about mary ann

Mary Ann Callahan worked in Afghanistan from 2003-2012, living for a large portion of that time independently among Afghans, in Afghan neighborhoods and connecting to the local population on a personal as well as official level. Her most important role was to develop and administer an independent journalism program that helped to train Afghan journalists to report accurately to the Afghan public regarding the development of their country and the importance of the international presence in assisting that development. Her work in assisting in the creation of such a program was recognized by key elements within the Afghan Government, who welcomed accurate reporting of the positive work being done to help build a new, contemporary Afghanistan. Ms. Callahan is now back home in the US and lives in Upstate New York.

It is from the wealth of experiences of her years in Afghanistan that the stories of her books and her unique insights have  come.

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the blog

  • When Will They Ever Learn?

      It seems that US efforts to build up Afghan security forces are now classified.  The report of the decision to withhold information on the mission of the US military in support of Afghan forces comes at a very interesting time. Granted, Afghans must now defend their country after the official end of US military involvement and subsequent US troop withdrawals and they may still need help. But the report comes at a very interesting time in the annals of the US in Afghanistan. It comes alongside an announcement that a long time USAID contractor who was given large amounts of funding for work in Afghanistan has been suspended pending investigations into its use, or rather, alleged misuse, of that federal funding. http://www.washingtonpost.com/blogs/post-partisan/wp/2015/01/29/transparency-goes-on-holiday-in-afghanistan It seems that assistance to Afghan forces, assistance that will cost US taxpayers and families a high price in potential casualties and loss of further treasure, must now be classified, although one is hard pressed to find a sound reason anywhere in the report for the decision. Classified, as in no one can see what is going on in a place already fraught with allegations of massive corruption and a track record of failed programs that have made the US look less than effective in its foreign policies.  Classified, meaning the American people cannot know what is going on. It may indeed be reasonable to insist that Afghanistan still needs US assistance in moving forward and that the Afghan security forces are not quite ready to do […]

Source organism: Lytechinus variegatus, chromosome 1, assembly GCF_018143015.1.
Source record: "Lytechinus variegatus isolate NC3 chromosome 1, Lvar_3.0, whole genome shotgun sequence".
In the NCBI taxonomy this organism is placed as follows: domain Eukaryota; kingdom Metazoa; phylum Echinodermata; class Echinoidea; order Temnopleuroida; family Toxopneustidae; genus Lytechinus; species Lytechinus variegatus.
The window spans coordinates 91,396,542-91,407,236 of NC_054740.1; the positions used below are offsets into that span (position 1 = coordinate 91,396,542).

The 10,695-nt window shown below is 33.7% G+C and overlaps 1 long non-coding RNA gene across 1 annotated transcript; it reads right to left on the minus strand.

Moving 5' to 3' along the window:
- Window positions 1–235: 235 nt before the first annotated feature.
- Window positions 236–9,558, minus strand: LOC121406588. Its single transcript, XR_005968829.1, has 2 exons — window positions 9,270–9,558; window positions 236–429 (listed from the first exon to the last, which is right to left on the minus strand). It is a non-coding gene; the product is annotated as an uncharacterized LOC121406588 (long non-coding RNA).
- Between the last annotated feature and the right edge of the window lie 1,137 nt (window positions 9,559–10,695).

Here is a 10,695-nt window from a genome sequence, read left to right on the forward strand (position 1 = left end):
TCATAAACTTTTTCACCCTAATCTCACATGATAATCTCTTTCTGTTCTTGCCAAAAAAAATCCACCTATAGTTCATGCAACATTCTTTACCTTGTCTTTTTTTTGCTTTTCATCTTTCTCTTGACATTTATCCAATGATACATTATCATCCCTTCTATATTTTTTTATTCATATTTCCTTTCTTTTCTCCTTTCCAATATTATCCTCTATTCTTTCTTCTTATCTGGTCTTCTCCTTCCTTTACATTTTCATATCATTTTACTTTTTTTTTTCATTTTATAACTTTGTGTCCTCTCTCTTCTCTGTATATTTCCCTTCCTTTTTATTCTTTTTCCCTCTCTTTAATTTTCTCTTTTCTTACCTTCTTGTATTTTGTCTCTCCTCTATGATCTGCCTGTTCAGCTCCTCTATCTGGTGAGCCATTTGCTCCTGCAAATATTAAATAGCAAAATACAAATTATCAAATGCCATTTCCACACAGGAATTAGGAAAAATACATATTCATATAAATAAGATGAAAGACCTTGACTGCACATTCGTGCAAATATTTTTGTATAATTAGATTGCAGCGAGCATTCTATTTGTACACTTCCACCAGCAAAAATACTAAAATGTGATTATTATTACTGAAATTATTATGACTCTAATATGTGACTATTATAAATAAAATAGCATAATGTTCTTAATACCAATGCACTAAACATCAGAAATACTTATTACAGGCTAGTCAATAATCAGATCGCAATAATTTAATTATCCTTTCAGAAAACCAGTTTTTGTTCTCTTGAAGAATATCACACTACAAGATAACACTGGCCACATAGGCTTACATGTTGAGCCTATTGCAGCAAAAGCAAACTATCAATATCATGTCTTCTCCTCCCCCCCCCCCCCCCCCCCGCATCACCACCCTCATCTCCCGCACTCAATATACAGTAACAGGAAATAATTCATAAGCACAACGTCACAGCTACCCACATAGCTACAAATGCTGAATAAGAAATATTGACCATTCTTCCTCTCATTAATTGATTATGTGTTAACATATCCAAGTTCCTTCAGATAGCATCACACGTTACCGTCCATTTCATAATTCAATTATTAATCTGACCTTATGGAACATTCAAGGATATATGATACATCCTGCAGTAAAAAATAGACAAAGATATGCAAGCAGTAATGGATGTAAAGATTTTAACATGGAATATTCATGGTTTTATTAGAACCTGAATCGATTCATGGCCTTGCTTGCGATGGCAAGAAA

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  • The High Cost of High Costs

    The High Cost of High Costs By Mary Ann Callahan Something extraordinary happened in Washington in this last week of January 2015.   International Relief and Development, a long time USAID contractor given hundreds of millions of dollars for projects in post conflict countries like Afghanistan and Iraq, has been shut down pending investigations into fiscal wrong doing related to those projects. Once the “darling child” of development, IRD, a non-profit organization with the lion heart of a corporation, once held its own with Fortune 500 companies also given tax payer funds for such projects as massive road construction or electricity infrastructures.   Alleged misuse of funds is a serious matter, and it is gratifying that the government has finally taken steps to address the issue. It has long been suspected by many that there were things that were very wrong within some of the IRD projects, and it may be that more will be unearthed as the investigations continue. Yet, it will be interesting to see if anyone will make the connection between misuse of funds and the fact that US policies in places like Afghanistan are crippled when money becomes the be all and end all. International projects in reconstruction and development in post conflict countries like the ones IRD was given are already precarious and leaning toward failure, partly because in almost all cases, these projects are never properly communicated to the local population in ways that make them active participants.  In fact, the opposite is usually true. IRD […]

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